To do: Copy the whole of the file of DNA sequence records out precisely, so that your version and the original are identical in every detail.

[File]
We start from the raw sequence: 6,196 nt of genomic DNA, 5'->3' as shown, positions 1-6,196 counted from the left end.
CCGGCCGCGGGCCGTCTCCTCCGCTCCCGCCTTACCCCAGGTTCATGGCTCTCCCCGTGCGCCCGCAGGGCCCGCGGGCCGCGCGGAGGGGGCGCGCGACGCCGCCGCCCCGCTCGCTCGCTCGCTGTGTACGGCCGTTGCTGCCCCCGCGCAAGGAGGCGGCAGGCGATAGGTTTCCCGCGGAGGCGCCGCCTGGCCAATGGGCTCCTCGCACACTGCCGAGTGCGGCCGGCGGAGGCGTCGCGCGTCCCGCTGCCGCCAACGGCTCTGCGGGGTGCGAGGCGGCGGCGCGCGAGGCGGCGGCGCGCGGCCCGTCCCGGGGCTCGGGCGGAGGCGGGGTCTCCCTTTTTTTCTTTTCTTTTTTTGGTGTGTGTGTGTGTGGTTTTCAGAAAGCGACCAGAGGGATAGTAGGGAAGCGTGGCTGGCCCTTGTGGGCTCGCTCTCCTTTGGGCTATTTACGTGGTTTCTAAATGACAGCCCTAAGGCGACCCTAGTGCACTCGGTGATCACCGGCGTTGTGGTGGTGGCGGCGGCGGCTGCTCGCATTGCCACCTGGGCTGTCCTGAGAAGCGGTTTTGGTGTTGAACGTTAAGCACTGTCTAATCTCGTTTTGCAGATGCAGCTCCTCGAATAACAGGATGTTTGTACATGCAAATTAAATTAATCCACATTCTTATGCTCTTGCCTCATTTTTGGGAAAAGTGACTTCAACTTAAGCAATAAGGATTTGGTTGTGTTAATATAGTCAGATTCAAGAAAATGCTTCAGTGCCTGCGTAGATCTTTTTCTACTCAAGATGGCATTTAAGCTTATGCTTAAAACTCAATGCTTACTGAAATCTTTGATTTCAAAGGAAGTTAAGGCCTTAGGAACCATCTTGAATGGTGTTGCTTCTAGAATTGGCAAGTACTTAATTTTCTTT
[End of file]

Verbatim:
We start from the raw sequence: 6,196 nt of genomic DNA, 5'->3' as shown, positions 1-6,196 counted from the left end.
CCGGCCGCGGGCCGTCTCCTCCGCTCCCGCCTTACCCCAGGTTCATGGCTCTCCCCGTGCGCCCGCAGGGCCCGCGGGCCGCGCGGAGGGGGCGCGCGACGCCGCCGCCCCGCTCGCTCGCTCGCTGTGTACGGCCGTTGCTGCCCCCGCGCAAGGAGGCGGCAGGCGATAGGTTTCCCGCGGAGGCGCCGCCTGGCCAATGGGCTCCTCGCACACTGCCGAGTGCGGCCGGCGGAGGCGTCGCGCGTCCCGCTGCCGCCAACGGCTCTGCGGGGTGCGAGGCGGCGGCGCGCGAGGCGGCGGCGCGCGGCCCGTCCCGGGGCTCGGGCGGAGGCGGGGTCTCCCTTTTTTTCTTTTCTTTTTTTGGTGTGTGTGTGTGTGGTTTTCAGAAAGCGACCAGAGGGATAGTAGGGAAGCGTGGCTGGCCCTTGTGGGCTCGCTCTCCTTTGGGCTATTTACGTGGTTTCTAAATGACAGCCCTAAGGCGACCCTAGTGCACTCGGTGATCACCGGCGTTGTGGTGGTGGCGGCGGCGGCTGCTCGCATTGCCACCTGGGCTGTCCTGAGAAGCGGTTTTGGTGTTGAACGTTAAGCACTGTCTAATCTCGTTTTGCAGATGCAGCTCCTCGAATAACAGGATGTTTGTACATGCAAATTAAATTAATCCACATTCTTATGCTCTTGCCTCATTTTTGGGAAAAGTGACTTCAACTTAAGCAATAAGGATTTGGTTGTGTTAATATAGTCAGATTCAAGAAAATGCTTCAGTGCCTGCGTAGATCTTTTTCTACTCAAGATGGCATTTAAGCTTATGCTTAAAACTCAATGCTTACTGAAATCTTTGATTTCAAAGGAAGTTAAGGCCTTAGGAACCATCTTGAATGGTGTTGCTTCTAGAATTGGCAAGTACTTAATTTTCTTT